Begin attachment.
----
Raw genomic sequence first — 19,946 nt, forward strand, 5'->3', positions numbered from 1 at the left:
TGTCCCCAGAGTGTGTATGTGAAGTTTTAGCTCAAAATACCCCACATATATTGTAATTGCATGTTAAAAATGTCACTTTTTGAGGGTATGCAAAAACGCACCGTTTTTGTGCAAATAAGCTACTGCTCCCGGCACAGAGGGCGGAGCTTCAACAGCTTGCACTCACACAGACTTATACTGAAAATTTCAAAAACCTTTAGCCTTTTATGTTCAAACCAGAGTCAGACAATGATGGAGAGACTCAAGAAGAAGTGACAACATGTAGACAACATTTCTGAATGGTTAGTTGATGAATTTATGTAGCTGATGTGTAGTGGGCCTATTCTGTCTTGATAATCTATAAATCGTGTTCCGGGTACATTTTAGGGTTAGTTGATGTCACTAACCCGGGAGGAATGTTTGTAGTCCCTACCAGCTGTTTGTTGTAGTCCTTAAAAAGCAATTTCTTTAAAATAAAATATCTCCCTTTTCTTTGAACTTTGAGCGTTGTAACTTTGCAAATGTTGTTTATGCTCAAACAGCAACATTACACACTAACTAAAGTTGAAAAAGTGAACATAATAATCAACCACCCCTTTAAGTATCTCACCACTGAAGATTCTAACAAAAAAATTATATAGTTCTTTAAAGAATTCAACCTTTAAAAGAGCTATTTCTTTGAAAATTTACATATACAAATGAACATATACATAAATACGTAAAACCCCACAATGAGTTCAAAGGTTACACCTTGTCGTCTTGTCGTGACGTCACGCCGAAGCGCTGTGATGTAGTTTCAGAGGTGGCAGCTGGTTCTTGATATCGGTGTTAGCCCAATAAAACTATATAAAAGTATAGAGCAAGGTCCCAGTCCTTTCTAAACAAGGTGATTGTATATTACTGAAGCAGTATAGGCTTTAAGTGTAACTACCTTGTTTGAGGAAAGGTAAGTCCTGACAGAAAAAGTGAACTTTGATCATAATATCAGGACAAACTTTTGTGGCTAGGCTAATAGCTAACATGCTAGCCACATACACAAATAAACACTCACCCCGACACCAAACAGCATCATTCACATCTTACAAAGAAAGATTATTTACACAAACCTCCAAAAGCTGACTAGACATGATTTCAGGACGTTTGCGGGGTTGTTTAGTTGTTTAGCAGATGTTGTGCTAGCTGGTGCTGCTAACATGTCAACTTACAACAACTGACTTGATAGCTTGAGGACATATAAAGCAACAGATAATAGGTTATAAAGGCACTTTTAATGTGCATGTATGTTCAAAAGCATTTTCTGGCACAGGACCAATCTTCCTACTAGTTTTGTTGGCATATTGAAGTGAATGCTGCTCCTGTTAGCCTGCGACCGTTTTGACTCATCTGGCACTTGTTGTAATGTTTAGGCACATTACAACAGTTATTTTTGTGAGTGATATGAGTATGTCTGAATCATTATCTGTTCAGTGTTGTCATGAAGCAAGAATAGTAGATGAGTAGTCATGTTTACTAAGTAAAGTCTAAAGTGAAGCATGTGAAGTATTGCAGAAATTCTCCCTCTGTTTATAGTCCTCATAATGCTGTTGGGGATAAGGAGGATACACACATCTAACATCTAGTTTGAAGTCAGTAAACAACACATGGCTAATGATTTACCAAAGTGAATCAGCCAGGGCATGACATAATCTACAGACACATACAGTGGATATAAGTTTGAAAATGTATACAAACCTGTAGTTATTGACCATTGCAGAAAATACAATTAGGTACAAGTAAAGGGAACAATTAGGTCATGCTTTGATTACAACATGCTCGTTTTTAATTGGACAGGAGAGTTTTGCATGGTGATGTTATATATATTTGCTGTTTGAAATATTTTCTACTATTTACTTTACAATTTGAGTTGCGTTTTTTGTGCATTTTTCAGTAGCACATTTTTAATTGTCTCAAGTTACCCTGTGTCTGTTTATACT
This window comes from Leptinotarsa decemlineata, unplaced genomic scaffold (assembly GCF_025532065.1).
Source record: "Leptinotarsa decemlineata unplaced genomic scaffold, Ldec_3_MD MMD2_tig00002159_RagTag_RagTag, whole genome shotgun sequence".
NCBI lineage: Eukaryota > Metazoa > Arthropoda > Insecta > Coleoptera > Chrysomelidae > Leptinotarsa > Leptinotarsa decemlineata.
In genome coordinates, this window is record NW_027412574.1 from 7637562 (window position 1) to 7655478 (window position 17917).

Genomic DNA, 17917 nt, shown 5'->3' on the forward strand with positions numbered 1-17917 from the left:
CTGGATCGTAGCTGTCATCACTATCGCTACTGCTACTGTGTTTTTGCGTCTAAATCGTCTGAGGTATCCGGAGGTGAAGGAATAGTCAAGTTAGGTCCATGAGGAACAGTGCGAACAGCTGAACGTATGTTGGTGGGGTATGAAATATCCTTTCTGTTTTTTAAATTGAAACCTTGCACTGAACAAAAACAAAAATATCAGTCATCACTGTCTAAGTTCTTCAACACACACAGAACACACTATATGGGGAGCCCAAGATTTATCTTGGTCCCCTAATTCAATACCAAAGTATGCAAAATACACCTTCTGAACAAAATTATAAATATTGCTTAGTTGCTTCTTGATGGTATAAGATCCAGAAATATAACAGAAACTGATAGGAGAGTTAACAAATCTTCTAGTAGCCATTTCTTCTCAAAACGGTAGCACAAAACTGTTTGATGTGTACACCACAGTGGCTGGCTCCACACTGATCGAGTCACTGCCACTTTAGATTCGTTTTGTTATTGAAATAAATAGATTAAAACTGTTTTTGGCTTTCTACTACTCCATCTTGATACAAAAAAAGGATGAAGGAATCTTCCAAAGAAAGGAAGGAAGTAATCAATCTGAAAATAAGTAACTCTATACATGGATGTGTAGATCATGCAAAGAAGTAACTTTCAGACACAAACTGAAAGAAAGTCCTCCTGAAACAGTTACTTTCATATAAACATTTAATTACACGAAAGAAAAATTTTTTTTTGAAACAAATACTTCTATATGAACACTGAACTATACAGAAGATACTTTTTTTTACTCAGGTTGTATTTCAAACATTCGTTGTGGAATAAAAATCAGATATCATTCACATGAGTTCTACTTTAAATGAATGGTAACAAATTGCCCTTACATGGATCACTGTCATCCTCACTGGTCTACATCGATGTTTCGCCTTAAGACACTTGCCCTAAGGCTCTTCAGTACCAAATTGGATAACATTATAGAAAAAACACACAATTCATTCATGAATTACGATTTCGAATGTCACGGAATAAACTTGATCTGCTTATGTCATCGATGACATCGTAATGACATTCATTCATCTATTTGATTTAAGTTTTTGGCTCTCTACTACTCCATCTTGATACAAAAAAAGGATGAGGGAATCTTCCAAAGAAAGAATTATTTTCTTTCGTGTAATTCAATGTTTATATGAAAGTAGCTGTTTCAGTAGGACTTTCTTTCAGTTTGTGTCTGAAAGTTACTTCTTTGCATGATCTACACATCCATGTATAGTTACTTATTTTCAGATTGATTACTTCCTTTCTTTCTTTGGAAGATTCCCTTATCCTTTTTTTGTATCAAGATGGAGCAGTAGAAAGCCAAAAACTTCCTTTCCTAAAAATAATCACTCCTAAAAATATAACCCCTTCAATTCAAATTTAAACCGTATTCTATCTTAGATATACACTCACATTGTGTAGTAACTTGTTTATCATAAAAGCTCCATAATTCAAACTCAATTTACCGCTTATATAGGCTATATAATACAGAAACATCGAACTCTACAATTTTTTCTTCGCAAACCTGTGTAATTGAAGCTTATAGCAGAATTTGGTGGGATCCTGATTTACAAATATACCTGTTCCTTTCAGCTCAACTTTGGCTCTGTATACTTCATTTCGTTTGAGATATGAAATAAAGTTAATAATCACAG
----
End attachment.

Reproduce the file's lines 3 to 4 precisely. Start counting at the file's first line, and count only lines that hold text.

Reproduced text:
This window comes from Leptinotarsa decemlineata, unplaced genomic scaffold (assembly GCF_025532065.1).
Source record: "Leptinotarsa decemlineata unplaced genomic scaffold, Ldec_3_MD MMD2_tig00002159_RagTag_RagTag, whole genome shotgun sequence".